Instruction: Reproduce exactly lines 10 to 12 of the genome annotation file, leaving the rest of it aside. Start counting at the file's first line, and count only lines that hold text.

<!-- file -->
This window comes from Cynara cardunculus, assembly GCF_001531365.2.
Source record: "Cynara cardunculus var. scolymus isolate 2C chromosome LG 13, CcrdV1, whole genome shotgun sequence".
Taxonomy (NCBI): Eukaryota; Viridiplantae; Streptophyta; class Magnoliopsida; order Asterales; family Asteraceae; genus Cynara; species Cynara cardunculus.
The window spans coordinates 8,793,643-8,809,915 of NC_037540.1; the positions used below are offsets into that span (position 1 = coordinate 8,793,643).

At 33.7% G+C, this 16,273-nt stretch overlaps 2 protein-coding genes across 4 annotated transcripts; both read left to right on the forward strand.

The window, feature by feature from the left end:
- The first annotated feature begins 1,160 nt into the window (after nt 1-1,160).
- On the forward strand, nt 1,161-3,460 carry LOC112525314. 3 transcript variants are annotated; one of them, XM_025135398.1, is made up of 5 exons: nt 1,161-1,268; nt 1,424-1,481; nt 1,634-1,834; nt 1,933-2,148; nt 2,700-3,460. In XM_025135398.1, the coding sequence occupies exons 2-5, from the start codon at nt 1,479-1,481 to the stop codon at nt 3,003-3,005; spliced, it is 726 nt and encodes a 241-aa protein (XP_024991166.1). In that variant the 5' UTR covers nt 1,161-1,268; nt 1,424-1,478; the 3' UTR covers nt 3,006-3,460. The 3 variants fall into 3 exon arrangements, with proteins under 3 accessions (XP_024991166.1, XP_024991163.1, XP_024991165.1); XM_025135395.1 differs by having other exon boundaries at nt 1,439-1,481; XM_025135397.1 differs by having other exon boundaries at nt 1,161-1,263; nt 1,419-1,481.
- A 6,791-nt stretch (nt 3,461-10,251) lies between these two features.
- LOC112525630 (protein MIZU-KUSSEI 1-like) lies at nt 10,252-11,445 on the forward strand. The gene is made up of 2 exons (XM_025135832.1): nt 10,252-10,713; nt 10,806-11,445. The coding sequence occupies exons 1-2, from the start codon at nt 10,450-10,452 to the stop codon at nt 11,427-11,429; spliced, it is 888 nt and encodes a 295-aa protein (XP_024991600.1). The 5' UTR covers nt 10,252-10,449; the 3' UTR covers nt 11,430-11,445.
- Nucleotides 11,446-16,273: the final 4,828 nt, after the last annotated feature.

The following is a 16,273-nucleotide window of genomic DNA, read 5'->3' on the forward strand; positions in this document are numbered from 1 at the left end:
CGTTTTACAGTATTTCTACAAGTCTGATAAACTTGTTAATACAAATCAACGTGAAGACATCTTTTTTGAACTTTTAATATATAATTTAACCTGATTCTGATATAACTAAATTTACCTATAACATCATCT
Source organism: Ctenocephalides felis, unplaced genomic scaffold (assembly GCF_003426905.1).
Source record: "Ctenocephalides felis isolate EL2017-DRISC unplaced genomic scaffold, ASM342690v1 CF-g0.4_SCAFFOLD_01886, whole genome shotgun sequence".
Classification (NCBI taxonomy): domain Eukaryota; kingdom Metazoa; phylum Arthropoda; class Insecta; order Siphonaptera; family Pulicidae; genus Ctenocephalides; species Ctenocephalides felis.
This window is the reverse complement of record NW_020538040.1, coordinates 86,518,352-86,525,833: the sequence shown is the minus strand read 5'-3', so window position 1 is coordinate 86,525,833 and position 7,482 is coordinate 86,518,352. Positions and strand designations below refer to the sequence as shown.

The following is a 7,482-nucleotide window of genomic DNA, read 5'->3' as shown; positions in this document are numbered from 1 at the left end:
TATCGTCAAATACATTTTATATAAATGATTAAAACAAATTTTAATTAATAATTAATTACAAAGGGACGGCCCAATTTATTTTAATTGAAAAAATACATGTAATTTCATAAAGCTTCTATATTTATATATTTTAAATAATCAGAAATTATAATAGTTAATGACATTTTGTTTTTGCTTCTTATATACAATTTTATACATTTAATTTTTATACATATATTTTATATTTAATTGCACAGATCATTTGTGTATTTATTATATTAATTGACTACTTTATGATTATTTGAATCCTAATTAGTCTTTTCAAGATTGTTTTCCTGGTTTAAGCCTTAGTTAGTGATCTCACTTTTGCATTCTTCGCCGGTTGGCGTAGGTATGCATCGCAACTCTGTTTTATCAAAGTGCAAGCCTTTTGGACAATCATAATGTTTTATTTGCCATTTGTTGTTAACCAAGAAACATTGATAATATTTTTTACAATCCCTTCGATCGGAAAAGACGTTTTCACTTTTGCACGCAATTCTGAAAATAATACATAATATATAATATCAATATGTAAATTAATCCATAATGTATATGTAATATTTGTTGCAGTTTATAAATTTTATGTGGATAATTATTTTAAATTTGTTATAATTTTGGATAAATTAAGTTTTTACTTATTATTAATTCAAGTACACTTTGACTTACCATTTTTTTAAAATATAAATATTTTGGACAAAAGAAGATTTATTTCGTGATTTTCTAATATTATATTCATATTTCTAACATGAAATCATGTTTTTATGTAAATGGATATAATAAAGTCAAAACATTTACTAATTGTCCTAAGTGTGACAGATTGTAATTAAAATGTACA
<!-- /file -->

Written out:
- LOC112525630 (protein MIZU-KUSSEI 1-like) lies at nt 10,252-11,445 on the forward strand. The gene is made up of 2 exons (XM_025135832.1): nt 10,252-10,713; nt 10,806-11,445. The coding sequence occupies exons 1-2, from the start codon at nt 10,450-10,452 to the stop codon at nt 11,427-11,429; spliced, it is 888 nt and encodes a 295-aa protein (XP_024991600.1). The 5' UTR covers nt 10,252-10,449; the 3' UTR covers nt 11,430-11,445.
- Nucleotides 11,446-16,273: the final 4,828 nt, after the last annotated feature.

The following is a 16,273-nucleotide window of genomic DNA, read 5'->3' on the forward strand; positions in this document are numbered from 1 at the left end: